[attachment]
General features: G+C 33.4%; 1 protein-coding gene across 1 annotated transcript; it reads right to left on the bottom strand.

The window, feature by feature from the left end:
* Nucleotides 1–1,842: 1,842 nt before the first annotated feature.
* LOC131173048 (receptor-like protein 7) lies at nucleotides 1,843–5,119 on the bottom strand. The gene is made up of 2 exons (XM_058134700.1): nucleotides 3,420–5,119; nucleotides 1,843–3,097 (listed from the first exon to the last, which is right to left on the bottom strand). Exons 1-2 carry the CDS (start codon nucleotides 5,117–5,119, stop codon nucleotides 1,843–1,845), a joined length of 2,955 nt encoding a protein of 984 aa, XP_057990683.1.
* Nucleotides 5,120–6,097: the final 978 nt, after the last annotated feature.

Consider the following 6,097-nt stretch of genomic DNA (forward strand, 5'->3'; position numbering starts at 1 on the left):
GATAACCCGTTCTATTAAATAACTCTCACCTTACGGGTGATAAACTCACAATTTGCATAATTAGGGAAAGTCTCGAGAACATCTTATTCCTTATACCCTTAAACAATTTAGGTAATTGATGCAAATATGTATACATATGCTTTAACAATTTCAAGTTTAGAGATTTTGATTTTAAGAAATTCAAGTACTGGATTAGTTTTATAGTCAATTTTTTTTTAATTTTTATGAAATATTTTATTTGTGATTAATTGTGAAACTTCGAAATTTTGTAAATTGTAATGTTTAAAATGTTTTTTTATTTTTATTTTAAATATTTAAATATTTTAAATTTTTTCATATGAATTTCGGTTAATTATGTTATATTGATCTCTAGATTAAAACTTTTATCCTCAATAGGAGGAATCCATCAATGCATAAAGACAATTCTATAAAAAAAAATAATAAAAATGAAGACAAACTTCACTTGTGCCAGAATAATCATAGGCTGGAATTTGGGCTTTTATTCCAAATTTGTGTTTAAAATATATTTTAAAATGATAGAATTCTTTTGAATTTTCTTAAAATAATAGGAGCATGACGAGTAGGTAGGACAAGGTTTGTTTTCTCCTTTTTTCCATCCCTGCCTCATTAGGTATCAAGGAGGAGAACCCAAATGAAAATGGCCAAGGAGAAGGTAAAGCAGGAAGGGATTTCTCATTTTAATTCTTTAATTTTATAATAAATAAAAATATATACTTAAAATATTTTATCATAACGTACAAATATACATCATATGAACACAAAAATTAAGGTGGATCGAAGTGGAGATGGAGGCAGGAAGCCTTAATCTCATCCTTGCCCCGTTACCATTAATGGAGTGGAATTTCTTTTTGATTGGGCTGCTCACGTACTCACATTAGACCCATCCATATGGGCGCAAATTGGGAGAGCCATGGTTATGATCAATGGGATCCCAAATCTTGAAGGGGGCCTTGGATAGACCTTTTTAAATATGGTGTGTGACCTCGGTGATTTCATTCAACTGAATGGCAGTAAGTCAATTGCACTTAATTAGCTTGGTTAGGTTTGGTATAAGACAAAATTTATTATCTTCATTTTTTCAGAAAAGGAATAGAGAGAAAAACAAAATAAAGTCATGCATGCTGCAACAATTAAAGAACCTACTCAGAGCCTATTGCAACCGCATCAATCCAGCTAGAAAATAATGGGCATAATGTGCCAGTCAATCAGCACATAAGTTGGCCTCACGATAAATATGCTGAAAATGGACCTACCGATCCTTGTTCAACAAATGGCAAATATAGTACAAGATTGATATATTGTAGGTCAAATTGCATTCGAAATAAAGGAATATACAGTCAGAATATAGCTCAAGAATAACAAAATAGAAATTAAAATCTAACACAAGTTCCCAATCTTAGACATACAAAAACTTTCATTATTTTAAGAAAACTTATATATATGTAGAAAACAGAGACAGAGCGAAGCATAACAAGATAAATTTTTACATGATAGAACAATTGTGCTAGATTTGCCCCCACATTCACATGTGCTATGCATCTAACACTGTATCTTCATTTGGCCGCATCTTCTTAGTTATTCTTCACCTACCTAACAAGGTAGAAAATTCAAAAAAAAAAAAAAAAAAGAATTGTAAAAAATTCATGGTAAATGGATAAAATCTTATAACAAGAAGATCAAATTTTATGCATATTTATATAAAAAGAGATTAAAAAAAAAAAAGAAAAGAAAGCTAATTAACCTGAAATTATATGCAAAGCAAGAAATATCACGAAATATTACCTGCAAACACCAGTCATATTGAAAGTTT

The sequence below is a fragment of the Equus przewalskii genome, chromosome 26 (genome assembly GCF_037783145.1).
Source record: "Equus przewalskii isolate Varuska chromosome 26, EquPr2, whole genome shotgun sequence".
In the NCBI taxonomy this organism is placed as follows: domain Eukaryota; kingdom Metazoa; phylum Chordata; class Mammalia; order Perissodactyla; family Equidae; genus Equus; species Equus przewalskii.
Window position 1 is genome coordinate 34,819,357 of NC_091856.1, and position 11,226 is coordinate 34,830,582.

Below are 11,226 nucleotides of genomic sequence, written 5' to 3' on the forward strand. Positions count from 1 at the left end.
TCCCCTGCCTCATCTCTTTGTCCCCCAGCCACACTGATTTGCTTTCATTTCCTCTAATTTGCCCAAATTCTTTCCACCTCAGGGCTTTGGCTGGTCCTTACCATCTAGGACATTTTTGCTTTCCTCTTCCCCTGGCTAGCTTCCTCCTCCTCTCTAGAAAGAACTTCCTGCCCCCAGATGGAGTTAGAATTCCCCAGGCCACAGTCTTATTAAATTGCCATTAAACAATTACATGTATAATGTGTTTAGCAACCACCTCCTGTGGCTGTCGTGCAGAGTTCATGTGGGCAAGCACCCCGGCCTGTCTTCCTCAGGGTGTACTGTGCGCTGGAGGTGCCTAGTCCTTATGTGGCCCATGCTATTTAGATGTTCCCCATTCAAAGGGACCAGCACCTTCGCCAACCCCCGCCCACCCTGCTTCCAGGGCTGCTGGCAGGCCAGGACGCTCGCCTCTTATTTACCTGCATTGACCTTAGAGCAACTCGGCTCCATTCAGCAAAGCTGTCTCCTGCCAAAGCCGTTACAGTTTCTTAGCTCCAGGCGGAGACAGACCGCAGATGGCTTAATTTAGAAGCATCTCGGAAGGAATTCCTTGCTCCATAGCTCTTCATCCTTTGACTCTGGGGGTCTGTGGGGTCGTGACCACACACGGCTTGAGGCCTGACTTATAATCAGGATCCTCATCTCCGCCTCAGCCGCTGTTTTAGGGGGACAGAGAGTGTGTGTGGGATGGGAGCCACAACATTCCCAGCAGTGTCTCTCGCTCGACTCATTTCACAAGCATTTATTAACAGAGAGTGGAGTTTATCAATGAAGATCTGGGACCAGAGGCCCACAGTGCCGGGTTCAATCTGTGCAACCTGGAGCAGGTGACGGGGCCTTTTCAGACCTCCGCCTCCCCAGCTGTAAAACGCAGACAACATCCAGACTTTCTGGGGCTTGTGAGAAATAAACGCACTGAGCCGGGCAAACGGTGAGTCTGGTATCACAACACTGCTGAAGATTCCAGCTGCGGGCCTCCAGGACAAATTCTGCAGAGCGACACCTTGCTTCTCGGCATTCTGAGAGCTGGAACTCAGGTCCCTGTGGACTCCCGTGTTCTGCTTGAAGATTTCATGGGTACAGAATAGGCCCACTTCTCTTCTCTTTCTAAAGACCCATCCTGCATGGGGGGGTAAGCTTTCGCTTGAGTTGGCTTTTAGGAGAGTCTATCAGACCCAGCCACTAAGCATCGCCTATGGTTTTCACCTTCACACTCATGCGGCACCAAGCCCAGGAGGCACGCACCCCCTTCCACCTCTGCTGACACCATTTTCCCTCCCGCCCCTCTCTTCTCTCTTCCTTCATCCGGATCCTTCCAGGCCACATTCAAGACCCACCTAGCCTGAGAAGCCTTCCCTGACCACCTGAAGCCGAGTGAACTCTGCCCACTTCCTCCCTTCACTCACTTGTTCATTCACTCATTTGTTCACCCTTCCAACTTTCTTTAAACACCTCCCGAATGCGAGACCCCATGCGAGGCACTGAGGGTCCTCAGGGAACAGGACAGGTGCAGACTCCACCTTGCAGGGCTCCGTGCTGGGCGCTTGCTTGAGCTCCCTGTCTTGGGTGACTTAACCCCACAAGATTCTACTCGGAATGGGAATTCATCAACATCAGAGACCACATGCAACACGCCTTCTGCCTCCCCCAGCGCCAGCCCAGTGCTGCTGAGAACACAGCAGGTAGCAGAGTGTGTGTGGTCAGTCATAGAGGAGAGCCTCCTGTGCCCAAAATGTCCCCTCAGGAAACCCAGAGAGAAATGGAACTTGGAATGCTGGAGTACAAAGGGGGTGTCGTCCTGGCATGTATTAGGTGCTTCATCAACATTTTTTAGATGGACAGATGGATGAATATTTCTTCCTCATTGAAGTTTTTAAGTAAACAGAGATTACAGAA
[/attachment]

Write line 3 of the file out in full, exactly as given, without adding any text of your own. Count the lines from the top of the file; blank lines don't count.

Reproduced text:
* Nucleotides 1–1,842: 1,842 nt before the first annotated feature.